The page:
Saturday, October 5, 2013

Starting our Nocturnal Animals Unit

It's October now, so what better way to celebrate the month of Halloween than with Nocturnal Animals as our theme?! We started off the lesson with a simple picture sort that I found to separate nocturnal and diurnal animals. I'll be totally honest, I had no idea what the opposite of nocturnal was in science terms! Thank you Google search! You can find the link here. The activity was pretty simple, but the kids loved it and it was a great way to kick off the unit and get their brains going. I also made a little introductory Nocturnal Animals PowerPoint but it's not quite ready to post for you guys just yet.

Then we watched a few short videos about owls on National Geographic Kids. This was a great way to learn some basic owl information with images and videos of real owls.

Night Owls
Night Vision
Full Video List

Then we completed this simple graphic organizer for the information we learned from the video. You can download it for free HERE. The owl clip art I drew for this unit is also in my TPT store now too.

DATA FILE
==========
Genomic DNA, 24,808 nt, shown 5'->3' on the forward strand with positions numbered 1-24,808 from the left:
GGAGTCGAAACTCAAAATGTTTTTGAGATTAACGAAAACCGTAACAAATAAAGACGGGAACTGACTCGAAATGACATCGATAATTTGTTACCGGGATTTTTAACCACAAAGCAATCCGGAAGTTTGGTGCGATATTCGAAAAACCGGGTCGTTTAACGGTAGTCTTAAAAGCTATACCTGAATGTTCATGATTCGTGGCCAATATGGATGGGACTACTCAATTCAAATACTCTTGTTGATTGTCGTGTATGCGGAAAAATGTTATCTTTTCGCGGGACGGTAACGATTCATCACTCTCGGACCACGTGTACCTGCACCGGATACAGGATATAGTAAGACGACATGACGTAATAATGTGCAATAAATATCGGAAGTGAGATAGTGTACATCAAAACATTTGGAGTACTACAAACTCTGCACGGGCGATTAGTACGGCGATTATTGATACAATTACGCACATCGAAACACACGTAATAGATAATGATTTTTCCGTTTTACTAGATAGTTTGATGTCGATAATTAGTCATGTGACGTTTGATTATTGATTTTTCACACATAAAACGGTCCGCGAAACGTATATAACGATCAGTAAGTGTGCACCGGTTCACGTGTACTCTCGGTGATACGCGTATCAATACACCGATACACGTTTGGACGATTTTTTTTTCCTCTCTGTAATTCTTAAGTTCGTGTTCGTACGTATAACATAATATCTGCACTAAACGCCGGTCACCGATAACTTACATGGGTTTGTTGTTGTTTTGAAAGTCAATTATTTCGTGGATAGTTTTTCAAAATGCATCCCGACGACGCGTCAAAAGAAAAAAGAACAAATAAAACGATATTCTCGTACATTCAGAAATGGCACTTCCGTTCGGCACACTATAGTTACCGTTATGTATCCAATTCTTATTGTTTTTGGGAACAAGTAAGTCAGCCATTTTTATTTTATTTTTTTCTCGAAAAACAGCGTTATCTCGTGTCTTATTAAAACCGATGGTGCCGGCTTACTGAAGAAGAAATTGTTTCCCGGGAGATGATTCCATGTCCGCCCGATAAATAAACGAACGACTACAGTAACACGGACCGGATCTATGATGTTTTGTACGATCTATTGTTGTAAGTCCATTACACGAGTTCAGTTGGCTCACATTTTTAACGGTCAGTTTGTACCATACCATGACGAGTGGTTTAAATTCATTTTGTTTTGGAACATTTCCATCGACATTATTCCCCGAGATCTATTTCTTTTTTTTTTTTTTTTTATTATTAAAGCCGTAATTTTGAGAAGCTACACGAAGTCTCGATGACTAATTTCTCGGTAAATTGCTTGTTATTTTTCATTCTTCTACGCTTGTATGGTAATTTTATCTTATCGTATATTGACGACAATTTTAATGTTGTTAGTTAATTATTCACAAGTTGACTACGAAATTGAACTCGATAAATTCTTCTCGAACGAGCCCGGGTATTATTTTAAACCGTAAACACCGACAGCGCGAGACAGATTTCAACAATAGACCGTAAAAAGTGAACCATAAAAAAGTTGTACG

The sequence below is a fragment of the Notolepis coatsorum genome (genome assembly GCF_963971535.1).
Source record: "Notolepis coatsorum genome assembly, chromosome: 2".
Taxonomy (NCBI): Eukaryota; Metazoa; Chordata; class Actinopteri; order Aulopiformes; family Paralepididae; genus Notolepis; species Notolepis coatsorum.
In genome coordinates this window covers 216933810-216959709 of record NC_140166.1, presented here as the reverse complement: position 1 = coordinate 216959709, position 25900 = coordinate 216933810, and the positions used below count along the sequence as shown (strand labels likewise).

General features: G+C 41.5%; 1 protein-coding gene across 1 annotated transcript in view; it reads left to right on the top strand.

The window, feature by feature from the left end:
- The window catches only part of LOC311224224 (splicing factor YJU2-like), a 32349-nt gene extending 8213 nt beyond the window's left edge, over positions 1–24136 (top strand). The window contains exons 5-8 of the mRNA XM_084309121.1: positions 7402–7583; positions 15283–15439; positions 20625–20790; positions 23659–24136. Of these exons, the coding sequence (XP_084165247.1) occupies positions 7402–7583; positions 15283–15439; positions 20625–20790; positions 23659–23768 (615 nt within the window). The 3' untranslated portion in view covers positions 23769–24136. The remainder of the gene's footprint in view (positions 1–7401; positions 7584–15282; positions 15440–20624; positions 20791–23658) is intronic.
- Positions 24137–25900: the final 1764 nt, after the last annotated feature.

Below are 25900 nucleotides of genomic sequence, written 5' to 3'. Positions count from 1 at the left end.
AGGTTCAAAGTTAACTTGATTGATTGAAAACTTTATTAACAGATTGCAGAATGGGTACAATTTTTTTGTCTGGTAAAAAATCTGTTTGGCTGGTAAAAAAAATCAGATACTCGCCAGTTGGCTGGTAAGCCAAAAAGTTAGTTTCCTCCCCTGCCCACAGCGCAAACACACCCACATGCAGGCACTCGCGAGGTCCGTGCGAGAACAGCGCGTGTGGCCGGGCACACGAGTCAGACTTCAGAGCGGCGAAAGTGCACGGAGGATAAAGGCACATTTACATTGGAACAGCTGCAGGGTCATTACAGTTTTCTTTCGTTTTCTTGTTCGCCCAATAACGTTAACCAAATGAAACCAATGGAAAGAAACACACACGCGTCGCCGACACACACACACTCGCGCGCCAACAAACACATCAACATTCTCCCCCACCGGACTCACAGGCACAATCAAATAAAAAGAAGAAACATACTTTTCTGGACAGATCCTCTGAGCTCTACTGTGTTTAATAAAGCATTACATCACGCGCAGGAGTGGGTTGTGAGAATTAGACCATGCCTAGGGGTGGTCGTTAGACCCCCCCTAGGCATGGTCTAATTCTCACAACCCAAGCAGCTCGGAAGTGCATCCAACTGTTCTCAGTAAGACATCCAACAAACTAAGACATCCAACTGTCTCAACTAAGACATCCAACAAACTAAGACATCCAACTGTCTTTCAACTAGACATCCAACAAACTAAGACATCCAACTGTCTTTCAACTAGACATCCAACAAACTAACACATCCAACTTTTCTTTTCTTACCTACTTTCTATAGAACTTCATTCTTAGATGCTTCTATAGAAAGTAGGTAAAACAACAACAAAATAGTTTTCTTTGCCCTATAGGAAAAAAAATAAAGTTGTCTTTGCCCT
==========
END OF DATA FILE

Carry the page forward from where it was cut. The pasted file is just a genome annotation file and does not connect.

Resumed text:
Then on Friday we started a longer documentary about how hard it is for snowy owls to survive in the arctic. I had a chat with the kids before the movie started about how owls are preditors so they will see them eat small animals in the movie. Thankfully owls eat things whole so there wasn't anything gruesome!

I've learn kids are either fascinated or totally bored by documentaries. One of the things I love to do is sit next to the player to hit pause every time there is an interesting fact and talk about what is happening. Then the kids are more likely to be engaged in the movie, and I know they are learning the crucial information I want them to learn. This movie is long (an hour) for my little 1st/2nd graders with attention struggles, so I actually broke this into two days. I need to develop a response activity for when the movie is over Monday afternoon.

This video is from PBS and shows how a family of owls tries to raise owlets in the arctic. Be warned, it is a nature video that was not film just for kids. There is a very sad section involving the runt dying that I highly suggest you fast forward through! Approximately minutes 27:30-31:02! It's super educational, but still has sad real life events that not all kids are ready to see!
The Magic of the Snowy Owl
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